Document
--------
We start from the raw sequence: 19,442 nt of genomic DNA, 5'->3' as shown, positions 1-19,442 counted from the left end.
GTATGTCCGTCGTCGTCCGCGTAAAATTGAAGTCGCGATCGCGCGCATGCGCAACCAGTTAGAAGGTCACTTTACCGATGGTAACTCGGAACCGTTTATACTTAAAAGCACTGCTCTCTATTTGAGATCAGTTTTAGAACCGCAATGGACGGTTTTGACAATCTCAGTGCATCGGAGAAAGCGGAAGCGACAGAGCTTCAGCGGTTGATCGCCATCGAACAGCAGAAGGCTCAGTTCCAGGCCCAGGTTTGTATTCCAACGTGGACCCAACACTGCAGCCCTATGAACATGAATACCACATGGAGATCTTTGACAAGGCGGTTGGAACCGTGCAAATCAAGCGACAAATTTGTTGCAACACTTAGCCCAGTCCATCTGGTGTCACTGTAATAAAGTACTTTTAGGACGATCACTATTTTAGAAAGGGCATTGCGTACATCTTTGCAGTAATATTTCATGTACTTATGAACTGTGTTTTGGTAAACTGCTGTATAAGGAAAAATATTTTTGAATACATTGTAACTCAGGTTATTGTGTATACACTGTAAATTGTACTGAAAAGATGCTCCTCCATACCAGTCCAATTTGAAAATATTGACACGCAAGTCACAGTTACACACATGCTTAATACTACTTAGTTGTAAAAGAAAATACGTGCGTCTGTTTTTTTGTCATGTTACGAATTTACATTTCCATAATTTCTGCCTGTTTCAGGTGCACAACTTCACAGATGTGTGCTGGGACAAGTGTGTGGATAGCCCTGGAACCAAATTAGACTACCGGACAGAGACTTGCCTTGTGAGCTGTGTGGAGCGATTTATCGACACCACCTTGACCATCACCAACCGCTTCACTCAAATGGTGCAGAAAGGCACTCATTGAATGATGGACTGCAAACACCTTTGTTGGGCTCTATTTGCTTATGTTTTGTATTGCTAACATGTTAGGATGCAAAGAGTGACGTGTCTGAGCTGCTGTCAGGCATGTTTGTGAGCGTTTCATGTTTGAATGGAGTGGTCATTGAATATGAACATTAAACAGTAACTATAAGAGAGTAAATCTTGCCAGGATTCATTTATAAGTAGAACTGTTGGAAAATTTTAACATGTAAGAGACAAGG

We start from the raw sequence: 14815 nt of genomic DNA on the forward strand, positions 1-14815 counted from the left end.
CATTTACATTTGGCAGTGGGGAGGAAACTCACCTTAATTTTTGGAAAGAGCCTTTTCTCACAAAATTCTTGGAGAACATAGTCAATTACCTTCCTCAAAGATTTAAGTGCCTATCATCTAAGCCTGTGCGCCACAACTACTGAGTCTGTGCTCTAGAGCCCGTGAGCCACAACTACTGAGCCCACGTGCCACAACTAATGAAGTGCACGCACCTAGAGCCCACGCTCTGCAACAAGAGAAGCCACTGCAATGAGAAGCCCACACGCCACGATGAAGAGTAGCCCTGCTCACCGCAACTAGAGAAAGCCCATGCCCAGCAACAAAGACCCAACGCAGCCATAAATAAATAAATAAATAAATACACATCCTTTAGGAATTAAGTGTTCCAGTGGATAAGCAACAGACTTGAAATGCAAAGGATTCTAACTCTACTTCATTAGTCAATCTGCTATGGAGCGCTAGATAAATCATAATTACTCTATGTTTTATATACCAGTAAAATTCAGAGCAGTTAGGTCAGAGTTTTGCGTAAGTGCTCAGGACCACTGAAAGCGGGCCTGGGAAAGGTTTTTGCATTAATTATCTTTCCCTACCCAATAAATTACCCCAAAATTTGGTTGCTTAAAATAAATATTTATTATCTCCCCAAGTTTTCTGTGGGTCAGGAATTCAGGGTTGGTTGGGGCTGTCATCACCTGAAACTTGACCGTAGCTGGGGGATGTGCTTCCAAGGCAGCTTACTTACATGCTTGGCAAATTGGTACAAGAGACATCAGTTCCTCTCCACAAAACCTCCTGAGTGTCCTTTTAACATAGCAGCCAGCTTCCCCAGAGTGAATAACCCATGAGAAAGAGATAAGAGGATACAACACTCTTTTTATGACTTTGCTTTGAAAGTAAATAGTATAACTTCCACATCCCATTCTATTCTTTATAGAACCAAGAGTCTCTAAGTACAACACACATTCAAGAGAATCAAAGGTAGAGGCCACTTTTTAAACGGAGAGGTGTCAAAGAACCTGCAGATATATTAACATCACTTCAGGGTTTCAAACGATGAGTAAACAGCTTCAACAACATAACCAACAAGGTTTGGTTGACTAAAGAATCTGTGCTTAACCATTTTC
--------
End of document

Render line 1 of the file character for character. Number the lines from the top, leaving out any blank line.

We start from the raw sequence: 19,442 nt of genomic DNA, 5'->3' as shown, positions 1-19,442 counted from the left end.